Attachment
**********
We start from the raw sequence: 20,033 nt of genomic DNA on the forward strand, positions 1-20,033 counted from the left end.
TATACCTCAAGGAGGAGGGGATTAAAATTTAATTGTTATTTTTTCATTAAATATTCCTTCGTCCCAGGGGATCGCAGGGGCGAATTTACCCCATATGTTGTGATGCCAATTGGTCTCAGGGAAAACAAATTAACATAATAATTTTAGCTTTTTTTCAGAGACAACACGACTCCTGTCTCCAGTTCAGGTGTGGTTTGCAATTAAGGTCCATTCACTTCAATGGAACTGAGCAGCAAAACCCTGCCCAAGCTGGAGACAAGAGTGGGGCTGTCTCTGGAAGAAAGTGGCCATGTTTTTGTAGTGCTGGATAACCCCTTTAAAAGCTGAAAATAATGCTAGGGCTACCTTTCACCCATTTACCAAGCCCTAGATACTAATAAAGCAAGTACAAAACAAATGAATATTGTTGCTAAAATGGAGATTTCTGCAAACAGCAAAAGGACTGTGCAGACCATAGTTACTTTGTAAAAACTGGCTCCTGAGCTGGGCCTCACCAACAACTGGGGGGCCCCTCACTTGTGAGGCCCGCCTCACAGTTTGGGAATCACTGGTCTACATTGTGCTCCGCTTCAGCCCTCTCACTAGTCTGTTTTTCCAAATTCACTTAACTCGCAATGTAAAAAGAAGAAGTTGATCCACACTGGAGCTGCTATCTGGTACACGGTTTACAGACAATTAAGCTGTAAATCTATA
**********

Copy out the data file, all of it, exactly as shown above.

We start from the raw sequence: 20,033 nt of genomic DNA on the forward strand, positions 1-20,033 counted from the left end.
TATACCTCAAGGAGGAGGGGATTAAAATTTAATTGTTATTTTTTCATTAAATATTCCTTCGTCCCAGGGGATCGCAGGGGCGAATTTACCCCATATGTTGTGATGCCAATTGGTCTCAGGGAAAACAAATTAACATAATAATTTTAGCTTTTTTTCAGAGACAACACGACTCCTGTCTCCAGTTCAGGTGTGGTTTGCAATTAAGGTCCATTCACTTCAATGGAACTGAGCAGCAAAACCCTGCCCAAGCTGGAGACAAGAGTGGGGCTGTCTCTGGAAGAAAGTGGCCATGTTTTTGTAGTGCTGGATAACCCCTTTAAAAGCTGAAAATAATGCTAGGGCTACCTTTCACCCATTTACCAAGCCCTAGATACTAATAAAGCAAGTACAAAACAAATGAATATTGTTGCTAAAATGGAGATTTCTGCAAACAGCAAAAGGACTGTGCAGACCATAGTTACTTTGTAAAAACTGGCTCCTGAGCTGGGCCTCACCAACAACTGGGGGGCCCCTCACTTGTGAGGCCCGCCTCACAGTTTGGGAATCACTGGTCTACATTGTGCTCCGCTTCAGCCCTCTCACTAGTCTGTTTTTCCAAATTCACTTAACTCGCAATGTAAAAAGAAGAAGTTGATCCACACTGGAGCTGCTATCTGGTACACGGTTTACAGACAATTAAGCTGTAAATCTATA